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Impaired functional connectivity in preterm brains

Impaired functional connectivity in preterm brains

In their research "Impact of preterm birth on structural and functional connectivity in neonates" presented at the Society for Neuroscience (SFN) conference in Chicago, Oct 19, 2015, Cynthia Rogers and her colleagues at Washington University Neonatal Development Research Lab, Washington University School of Medicine in St. Louis have found that key brain networks involved in attention, communication and emotion were weaker in premature infants, suggesting an explanation for why children born prematurely may have an increased risk of psychiatric disorders.

They used functional magnetic resonance imaging and diffusion tensor brain imaging to compare 58 babies born at full term with 76 infants born at least 10 weeks early. Each full-term baby was scanned on his or her second or third day of life. Each premature baby, meanwhile, received a brain scan within a few days of his or her due date. The study found significant differences in the white matter tracts and abnormalities in brain circuits in the infants born early, compared with those of infants born at full term. 

The researchers also found differences in the preterm babies resting-state brain networks, particularly in a pair of networks previously implicated in learning and developmental problems. Among these resting-state networks is the default mode network, which tends to be most active when people are least active. The greatest differences between full-term and preterm babies were seen in this network and in the frontoparietal network. Both encompass brain circuits associated with emotion and previously have been linked to ADHD and autism spectrum disorders. ICNApedia had earlier reported on an UCLA study which reported that brain areas linked to social behaviors are both underdeveloped and insufficiently networked in youths with high functioning autism spectrum disorder (ASD). The UCLA study found increased local functional connectivity (FC) in the anterior module of the default mode network (DMN) accompanied by decreased CBF in the same area. In the United States one of every 9 nfants is born prematurely and, thus, with increased risk of cognitive difficulties, problems with motor skills, and attention deficit-hyperactivity disorder (ADHD), autism spectrum disorders and anxiety.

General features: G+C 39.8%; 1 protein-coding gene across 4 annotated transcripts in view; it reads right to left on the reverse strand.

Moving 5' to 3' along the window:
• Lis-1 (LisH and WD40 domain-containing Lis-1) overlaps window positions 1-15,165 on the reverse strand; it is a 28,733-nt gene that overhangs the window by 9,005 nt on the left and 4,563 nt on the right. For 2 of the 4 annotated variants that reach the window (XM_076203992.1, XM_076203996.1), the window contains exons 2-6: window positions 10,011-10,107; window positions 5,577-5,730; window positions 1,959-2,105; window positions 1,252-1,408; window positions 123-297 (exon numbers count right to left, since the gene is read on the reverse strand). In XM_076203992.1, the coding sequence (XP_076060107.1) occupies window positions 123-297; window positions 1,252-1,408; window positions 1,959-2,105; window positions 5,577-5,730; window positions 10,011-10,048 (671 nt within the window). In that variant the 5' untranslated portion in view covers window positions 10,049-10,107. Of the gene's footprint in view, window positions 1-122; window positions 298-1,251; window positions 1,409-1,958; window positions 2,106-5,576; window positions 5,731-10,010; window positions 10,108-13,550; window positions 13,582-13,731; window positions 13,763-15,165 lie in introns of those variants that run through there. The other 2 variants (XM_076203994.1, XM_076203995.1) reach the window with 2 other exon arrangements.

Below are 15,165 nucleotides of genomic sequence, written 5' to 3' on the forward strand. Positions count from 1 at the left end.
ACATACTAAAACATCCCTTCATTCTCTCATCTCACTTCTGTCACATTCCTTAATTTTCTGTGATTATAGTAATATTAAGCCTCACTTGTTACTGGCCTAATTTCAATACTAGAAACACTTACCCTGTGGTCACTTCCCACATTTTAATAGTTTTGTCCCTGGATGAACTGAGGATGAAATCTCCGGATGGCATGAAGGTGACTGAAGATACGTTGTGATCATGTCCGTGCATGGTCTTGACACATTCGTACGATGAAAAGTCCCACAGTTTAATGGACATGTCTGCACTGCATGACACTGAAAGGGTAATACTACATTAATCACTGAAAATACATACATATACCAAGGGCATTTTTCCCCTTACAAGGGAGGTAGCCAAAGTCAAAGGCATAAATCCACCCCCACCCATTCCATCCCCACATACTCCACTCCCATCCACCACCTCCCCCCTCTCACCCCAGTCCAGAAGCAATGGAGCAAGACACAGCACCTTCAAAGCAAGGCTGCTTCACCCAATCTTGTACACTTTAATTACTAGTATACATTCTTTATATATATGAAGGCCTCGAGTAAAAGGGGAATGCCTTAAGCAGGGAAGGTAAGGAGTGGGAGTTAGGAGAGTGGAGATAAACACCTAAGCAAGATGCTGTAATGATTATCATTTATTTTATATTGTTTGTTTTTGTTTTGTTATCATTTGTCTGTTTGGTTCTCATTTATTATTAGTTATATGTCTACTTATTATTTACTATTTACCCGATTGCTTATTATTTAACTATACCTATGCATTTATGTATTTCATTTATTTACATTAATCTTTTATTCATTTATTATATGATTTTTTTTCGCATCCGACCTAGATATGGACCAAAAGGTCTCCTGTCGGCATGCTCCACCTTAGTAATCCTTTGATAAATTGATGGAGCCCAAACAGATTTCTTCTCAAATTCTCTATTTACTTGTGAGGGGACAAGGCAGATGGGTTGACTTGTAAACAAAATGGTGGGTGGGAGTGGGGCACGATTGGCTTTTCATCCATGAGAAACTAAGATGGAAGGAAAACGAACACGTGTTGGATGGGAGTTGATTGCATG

According to the Cynthia and her team at Washington University School of Medicine these brain circuit abnormalities are likely to contribute to problems as the children get older. They are continuing to follow the babies, having completed follow-up evaluations when the children reached age 2, and again on some at age 5. The researchers plan another series of brain scans in a few years as the original study participants reach the ages of 9 or 10. The findings of these study are very encouraging and suggest a role for early intervention in influencing the long term outcome following preterm birth. {audio}101489.mp3{/audio}

Cover image: A comparison of brain scans from babies born at full term and at least 10 weeks prematurely shows differences in the activity of brain networks. The red and yellow areas represent coordinated activity. In preemies, the red areas are smaller due to less coordinated activity between these regions. (Credit: Washington University School of Medicine)

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